When students ruled the earth

D.A.N. Jones

  • 1968: A Student Generation in Revolt by Ronald Fraser
    Chatto, 370 pp, £14.95, January 1988, ISBN 0 7011 2913 1
  • Street Fighting Years: An Autobiography of the Sixties by Tariq Ali
    Collins, 280 pp, £12.95, November 1987, ISBN 0 00 217779 X
  • Sixty-Eight: The Year of the Barricades by David Caute
    Hamish Hamilton, 464 pp, £14.95, January 1988, ISBN 0 241 12174 4
  • Nineteen Sixty-Eight: A Personal Report by Hans Koning
    Unwin Hyman, 196 pp, £10.95, April 1988, ISBN 0 04 440185 X

Twenty years is a long time in politics. To me, the flavour of the year 1968 is still ‘anti-Fascism’. The meanings of ‘Fascism’ and ‘National Socialism’ are quite well discussed in Roger Scruton’s cold-hearted Dictionary of Political Thought (1982). For me (born in 1931) and for many of my generation, ‘Fascism’ means a system of government which angers us and reminds us of the regimes of Hitler and Mussolini. A fear of ‘Fascism’ was quite natural in 1968, that year of wild crowds and top people’s plots. I was interviewed by a Swiss television team: ‘Don’t you think England might go Fascist, Mr Jones? A quiet English sort of Fascism?’ ‘Abs’lument pas!’ I snapped (quoting from a favourite French film), ‘Abs’lument pas!’ – with a confidence I could not muster today. Then, a contemporary at a college reunion (a conservative chap, working for the Ministry of Defence) said to me sweetly: ‘I think you’re a Fascist.’ I billed: ‘Oh, you don’t!’ He cooed: ‘But I do!’

There was a reason why I should be challenged in these different ways. It must be confessed, without apology, that I was a noticeable Leftie in 1968: I was editing the Black Dwarf, a magazine I intended to promote socialist ideas for working-class readers. It was welcomed, however, by a quite different readership – the ‘student generation in revolt’ of Ronald Fraser’s title – and I was made to surrender my editorship to Tariq Ali. Before my dismissal, I appeared on television to defend the paper against A.J. Ayer, John Gross and Colin Welch – with a chairman who accused me of being a disciple of Sorel, a writer of whom I had barely heard. (David Caute sardonically notes that ‘the allusion to Sorel was standard nonsense among professors of history and politics hostile to the New Left: one may search in vain for any favourable reference to Sorel in New Left ideology.’) I had also been National Organiser for the Youth Campaign for Nuclear Disarmament, extending our concerns to a campaign against the use of napalm. I had stood for the Greater London Council, in the Labour interest, and I was after a seat on Lambeth Council. I had worked for two magazines considered left-wing – Tribune, under Michael Foot, and the New Statesman, under Paul Johnson. It was a different world.

In those distant days, Harold Wilson was the Prime Minister. He was being assailed by ‘left-wingers’, people like me, for being too subservient to the United States Government, with particular reference to the American war in Vietnam: the same complaint was addressed to other Labourite statesmen, like Willy Brandt in Germany. At the same time, Wilson had to face covert attacks from right-wingers: it was alleged (and still is) that the British Secret Service was conspiring to remove this prime minister. The most blatant ‘Fascist’ move in the Britain of 1968 came when Cecil Harmsworth King, a hereditary owner of newspapers, invited Earl Mountbatten to seize the governance of Britain.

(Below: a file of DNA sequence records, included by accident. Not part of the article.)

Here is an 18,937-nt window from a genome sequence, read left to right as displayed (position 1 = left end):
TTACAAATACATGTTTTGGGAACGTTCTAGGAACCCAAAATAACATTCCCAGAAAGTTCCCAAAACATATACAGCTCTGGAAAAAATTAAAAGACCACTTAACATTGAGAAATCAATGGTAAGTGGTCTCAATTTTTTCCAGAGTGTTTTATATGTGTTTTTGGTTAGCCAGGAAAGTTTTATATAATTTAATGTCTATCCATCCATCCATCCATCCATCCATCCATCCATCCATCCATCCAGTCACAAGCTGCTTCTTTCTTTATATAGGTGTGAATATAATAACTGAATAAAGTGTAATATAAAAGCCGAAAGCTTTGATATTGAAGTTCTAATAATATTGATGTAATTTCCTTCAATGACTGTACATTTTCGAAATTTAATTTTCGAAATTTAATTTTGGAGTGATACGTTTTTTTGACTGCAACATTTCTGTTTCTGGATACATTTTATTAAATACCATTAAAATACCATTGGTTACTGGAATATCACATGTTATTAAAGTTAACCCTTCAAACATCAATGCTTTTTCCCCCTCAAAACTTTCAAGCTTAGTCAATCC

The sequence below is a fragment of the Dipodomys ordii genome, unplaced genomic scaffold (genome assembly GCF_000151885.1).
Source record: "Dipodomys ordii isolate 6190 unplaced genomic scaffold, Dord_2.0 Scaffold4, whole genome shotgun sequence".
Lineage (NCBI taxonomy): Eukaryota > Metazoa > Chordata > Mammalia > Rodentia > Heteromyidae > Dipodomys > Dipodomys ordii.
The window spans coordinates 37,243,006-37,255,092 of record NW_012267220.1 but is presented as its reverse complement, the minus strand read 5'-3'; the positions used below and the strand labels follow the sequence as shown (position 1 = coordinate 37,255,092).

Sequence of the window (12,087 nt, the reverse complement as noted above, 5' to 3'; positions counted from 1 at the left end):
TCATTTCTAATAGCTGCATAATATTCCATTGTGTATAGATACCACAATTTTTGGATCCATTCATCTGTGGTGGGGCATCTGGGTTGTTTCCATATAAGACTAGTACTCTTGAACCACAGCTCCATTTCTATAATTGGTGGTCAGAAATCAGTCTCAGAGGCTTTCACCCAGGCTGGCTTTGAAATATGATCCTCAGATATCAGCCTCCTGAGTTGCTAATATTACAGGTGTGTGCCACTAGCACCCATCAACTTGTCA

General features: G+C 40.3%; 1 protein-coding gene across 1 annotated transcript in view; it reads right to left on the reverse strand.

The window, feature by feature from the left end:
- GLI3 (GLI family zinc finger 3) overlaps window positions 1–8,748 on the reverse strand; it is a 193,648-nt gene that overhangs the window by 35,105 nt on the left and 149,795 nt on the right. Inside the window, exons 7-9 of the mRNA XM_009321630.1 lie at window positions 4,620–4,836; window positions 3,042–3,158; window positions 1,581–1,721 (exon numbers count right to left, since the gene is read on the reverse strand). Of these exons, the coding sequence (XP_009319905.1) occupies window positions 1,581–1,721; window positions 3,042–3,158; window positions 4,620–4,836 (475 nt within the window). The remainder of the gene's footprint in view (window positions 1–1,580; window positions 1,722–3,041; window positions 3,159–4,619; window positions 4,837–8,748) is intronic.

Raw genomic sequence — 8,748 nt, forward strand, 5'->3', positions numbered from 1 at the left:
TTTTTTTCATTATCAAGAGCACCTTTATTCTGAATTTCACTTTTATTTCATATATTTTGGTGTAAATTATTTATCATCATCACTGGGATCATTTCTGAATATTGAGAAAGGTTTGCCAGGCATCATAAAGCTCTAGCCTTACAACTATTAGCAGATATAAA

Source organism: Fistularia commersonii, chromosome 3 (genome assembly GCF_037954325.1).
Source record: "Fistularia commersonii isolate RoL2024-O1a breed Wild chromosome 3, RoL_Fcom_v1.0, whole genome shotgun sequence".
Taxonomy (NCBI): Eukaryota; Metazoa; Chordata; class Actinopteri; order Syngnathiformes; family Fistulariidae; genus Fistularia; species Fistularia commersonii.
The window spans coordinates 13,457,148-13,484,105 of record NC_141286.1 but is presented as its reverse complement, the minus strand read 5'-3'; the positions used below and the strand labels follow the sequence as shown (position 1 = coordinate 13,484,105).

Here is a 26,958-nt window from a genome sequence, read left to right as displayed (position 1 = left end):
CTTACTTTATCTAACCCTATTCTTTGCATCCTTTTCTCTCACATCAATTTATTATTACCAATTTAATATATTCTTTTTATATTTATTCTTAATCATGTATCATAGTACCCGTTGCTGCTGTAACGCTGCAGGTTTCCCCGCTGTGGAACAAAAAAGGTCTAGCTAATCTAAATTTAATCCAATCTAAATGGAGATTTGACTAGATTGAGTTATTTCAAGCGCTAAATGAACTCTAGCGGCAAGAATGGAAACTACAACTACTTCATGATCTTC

Had the Earl been corruptible, or mad, we might have had a coup d’état of Latin American proportions. The essence of National Socialism is to exploit the weaknesses of both nationalists and socialists, people who are not very political but who have Tory or Labour prejudices to be worked up. Mountbatten was ‘left-wing’ enough to win the attention of people of my sort, the barrack-room lawyers, and he had a ‘right-wing’ appeal for the more regimental sort, Old Comrades, the British Legion, the cricket, golf and football club members. He exerted some authority even in the Royal Family and he had, surely, much more sex appeal than Hitler, say, or Peron. Altogether, the approach to Mountbatten was quite a shrewd move for the rich and foolish Cecil Harmsworth King.

Another facet of ‘Fascism’ is the organisation of race prejudice. In April 1968, Enoch Powell made his name: a body of deluded meat-porters and dock-workers marched to Westminster, supporting Powell’s campaign against black immigrants. In the same month, by neat coincidence, Martin Luther King was shot dead, during his successful campaign for Civil Rights for black American citizens. Other Hitler-like operations in 1968 included, in the military sphere, the hand-to-hand killing of four hundred-odd Vietnamese civilians by Lieutenant Calley’s men – well recorded in David Caute’s stony book – but we did not know about that at the time, for the attendant journalists were reticent. What we did know about was the war machine rolling steadily on, undiscouraged, offering secure employment to many workers. Napalm was manufactured by Dow Chemical, part of the United States military-industry complex: during our demonstration at Dow Chemical’s London office, I heard the workers coming out, sobbing that it wasn’t fair, they couldn’t help it, they were only doing their job. This could also be seen as ‘Fascist’, rather like Dr Waldheim’s war service.

The full text of this book review is only available to subscribers of the London Review of Books.

You are not logged in